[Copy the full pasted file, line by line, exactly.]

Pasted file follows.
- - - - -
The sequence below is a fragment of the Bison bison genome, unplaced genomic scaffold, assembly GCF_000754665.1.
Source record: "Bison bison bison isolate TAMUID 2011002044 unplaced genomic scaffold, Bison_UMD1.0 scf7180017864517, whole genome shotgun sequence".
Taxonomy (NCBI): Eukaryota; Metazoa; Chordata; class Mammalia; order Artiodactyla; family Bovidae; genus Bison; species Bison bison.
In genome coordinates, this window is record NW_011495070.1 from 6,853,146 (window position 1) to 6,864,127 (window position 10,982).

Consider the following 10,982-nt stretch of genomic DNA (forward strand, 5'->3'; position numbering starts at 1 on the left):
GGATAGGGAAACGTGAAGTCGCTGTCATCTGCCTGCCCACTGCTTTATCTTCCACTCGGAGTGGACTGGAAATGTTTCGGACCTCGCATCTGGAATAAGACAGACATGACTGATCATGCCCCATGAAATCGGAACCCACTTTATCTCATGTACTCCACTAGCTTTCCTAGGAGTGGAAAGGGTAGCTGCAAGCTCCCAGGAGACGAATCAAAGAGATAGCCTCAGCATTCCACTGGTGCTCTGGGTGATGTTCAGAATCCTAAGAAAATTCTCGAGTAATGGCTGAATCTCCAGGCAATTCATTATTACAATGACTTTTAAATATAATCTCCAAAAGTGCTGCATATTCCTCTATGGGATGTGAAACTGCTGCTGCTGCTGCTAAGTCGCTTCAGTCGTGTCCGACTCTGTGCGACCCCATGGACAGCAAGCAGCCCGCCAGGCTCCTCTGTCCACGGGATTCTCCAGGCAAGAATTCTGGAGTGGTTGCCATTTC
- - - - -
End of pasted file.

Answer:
The sequence below is a fragment of the Bison bison genome, unplaced genomic scaffold, assembly GCF_000754665.1.
Source record: "Bison bison bison isolate TAMUID 2011002044 unplaced genomic scaffold, Bison_UMD1.0 scf7180017864517, whole genome shotgun sequence".
Taxonomy (NCBI): Eukaryota; Metazoa; Chordata; class Mammalia; order Artiodactyla; family Bovidae; genus Bison; species Bison bison.
In genome coordinates, this window is record NW_011495070.1 from 6,853,146 (window position 1) to 6,864,127 (window position 10,982).

Consider the following 10,982-nt stretch of genomic DNA (forward strand, 5'->3'; position numbering starts at 1 on the left):
GGATAGGGAAACGTGAAGTCGCTGTCATCTGCCTGCCCACTGCTTTATCTTCCACTCGGAGTGGACTGGAAATGTTTCGGACCTCGCATCTGGAATAAGACAGACATGACTGATCATGCCCCATGAAATCGGAACCCACTTTATCTCATGTACTCCACTAGCTTTCCTAGGAGTGGAAAGGGTAGCTGCAAGCTCCCAGGAGACGAATCAAAGAGATAGCCTCAGCATTCCACTGGTGCTCTGGGTGATGTTCAGAATCCTAAGAAAATTCTCGAGTAATGGCTGAATCTCCAGGCAATTCATTATTACAATGACTTTTAAATATAATCTCCAAAAGTGCTGCATATTCCTCTATGGGATGTGAAACTGCTGCTGCTGCTGCTAAGTCGCTTCAGTCGTGTCCGACTCTGTGCGACCCCATGGACAGCAAGCAGCCCGCCAGGCTCCTCTGTCCACGGGATTCTCCAGGCAAGAATTCTGGAGTGGTTGCCATTTC